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Costs and Other Considerations of Touch-Screen Kiosks

February 22, 2019

It's undeniable that we're living in a fast-paced society, and this is fueled first and foremost by technology. The quicker and easier completing a task is, the happier people are. So kiosks are becoming ever more popular. At Yeti, we keep getting requests to build custom kiosks and have developed quite the expertise. Below, we outline some of the considerations we take when determining the cost of these projects.

Countless restaurants and stores across the country use kiosks, and this has quickly diminished the number of cashiers at locations across the U.S. Kiosks are a powerful tool, and they create an exceptional indoor experience for users. Besides automated checkouts, kiosks also welcome and direct individuals to engage with them in ways traditional signage never could.This segment is likely to grow immensely in the future. A report published byGrand View Researchanticipates the digital signage market will grow to more than $31 billion by 2025.

Let's look atMcDonald’s to understand this expansion. In 2015, the fast food giant began rolling out ordering kiosks in its U.S. locations. The company announced in 2018 that it plans to continue implementing machines in 1,000 stores every quarter for two years in an effort to cover most of the chain's 14,000 locations. The ultimate goal of kiosks — in combination with mobile ordering — is to help the company streamline the ordering process in order to regain some of the $2.7 million it lost in sales.

Kiosks are great for increasing customer satisfaction by creating a quick, easy way for customers to order items and find information. They aren't the only ones who benefit from this, as business owners can lower costs by implementing kiosks rather than on-the-clock employees.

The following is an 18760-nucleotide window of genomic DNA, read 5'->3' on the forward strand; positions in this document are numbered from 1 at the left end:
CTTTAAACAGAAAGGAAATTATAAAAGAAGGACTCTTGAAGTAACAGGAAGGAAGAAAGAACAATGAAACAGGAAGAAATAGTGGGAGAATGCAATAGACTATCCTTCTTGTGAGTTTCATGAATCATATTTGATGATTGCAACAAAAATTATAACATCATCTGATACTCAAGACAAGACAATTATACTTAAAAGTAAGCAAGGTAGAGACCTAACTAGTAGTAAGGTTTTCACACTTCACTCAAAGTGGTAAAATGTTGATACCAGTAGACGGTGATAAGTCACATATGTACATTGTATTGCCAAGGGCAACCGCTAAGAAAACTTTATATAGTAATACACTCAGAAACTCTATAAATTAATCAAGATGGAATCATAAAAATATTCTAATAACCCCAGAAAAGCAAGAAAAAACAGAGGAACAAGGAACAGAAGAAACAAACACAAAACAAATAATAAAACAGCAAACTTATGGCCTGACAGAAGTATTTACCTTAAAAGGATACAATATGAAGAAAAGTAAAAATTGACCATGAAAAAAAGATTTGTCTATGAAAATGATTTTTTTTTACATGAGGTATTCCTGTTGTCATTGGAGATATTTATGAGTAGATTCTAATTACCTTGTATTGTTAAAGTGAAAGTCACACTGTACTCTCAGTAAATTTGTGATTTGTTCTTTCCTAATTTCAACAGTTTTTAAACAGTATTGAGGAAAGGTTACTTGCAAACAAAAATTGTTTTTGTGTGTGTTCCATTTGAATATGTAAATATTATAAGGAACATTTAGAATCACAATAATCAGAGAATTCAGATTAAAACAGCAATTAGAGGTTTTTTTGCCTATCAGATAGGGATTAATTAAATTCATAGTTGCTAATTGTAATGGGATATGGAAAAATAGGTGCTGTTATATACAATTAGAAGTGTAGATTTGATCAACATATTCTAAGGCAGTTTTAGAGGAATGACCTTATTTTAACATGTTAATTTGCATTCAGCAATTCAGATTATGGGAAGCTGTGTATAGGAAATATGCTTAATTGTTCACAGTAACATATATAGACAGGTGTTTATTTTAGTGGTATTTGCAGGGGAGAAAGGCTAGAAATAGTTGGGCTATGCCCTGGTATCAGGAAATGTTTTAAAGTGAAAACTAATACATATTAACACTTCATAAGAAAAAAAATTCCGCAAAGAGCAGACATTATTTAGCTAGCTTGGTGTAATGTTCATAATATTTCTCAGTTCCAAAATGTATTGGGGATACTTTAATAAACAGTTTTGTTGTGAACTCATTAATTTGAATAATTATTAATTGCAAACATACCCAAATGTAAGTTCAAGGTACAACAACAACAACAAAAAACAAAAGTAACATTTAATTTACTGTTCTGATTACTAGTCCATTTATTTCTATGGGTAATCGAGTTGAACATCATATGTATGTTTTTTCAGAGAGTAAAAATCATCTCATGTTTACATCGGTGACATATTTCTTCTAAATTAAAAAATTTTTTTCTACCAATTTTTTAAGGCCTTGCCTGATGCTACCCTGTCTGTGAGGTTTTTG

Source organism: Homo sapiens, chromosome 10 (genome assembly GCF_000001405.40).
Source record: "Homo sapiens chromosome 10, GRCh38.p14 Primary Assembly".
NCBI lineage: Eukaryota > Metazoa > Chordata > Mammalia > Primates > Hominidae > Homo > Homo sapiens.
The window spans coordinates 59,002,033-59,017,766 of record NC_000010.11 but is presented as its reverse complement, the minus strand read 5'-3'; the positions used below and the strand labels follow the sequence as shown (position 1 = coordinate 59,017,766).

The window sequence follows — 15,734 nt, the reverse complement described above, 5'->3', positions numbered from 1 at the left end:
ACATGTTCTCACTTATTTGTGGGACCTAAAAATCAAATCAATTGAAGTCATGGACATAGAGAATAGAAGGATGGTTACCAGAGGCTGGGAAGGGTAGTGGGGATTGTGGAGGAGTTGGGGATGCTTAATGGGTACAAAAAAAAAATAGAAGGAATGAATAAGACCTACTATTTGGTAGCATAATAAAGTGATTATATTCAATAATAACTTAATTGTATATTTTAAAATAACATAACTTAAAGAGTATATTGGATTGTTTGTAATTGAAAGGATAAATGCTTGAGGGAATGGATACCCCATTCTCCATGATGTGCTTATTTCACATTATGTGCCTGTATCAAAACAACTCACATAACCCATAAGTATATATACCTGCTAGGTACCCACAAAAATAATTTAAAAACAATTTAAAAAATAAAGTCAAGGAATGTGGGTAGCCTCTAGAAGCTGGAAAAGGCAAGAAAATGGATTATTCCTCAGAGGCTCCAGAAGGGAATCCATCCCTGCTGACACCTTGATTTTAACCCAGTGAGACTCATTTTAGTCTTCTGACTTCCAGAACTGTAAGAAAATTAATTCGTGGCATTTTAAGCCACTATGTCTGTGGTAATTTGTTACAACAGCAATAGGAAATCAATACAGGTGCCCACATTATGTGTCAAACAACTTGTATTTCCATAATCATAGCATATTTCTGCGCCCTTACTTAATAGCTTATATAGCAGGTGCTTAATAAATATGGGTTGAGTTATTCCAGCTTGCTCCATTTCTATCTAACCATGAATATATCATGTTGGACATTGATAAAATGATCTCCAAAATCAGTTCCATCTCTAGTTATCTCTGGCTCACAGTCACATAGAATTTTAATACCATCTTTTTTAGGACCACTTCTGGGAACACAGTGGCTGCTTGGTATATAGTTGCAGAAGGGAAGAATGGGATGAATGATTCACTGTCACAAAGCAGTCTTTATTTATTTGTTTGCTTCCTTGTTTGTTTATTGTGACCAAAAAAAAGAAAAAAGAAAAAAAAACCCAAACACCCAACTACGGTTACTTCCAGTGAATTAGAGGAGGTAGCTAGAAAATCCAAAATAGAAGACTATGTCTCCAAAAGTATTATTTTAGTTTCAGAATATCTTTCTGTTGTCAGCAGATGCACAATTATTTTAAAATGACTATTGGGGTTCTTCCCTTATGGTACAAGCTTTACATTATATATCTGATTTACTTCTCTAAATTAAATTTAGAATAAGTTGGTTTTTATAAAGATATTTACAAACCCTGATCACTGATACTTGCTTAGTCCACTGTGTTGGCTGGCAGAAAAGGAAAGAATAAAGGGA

Why Are Kiosks a Good Choice Now?

Customers' expectations are changing, as we now have information at our fingertips. If customers are curious about something, they're going to pull out their phones and look it up. But if customers are checking information on a competitor's website, you just failed. Having a touch-screen kiosk allows you — the vendor — to control that experience, and it gives you an opportunity to engage with your customers.

In terms of mapping or providing information, customers are expecting to walk up to a screen and touch it. We are all trained to do this with our smartphones and tablets.

It's crucial to consider hidden costs that could arise during the design and management process of a touch-screen kiosk, though. Sure, these machines are extremely convenient for organizations and customers, but they can cost a pretty penny. In fact, the price tag on a kiosk can range from $1,000 to $100,000 and upward if you need highly customized software or robotic vending.

The lesson here? Kiosks are switching up the customer experience game, but it's crucial to gauge the options you have before implementing one.

What to Consider When It Comes to Cost

If you'd like to roll out a kiosk or two, it's crucial to understand the various components this beneficial system can offer. Yeti has built more touch-screen kiosks than any other shop. Based on our experience, here are a few things to keep in mind as you consider your kiosk project:

Software

There are many software options for self-service kiosks, including custom and out-of-the-box solutions. This software can enable custom digital signage, remote analytics, wayfinding capabilities, and much more. When choosing which direction you will go with software, consider the following:

  • User interface: Do you want a user interface that people can navigate with ease? Unfortunately, many of the out-of-the-box systems we've evaluated just aren't designed with the user experience in mind. Instead, opt for kiosk systems that allow you to integrate custom designs. This helps you test and personalize signage and the experience so you can best suit each user's needs.
  • Integration: Does your kiosk need to be location-aware? An e-commerce store? A barcode reader? A receipt printer? Or perhaps a robotic vending component? These are all common integrations we've worked through with clients, and they require some form of software to provide the connective tissue. When evaluating kiosk options, consider whether you can get these out of the box or you need to build them on a framework.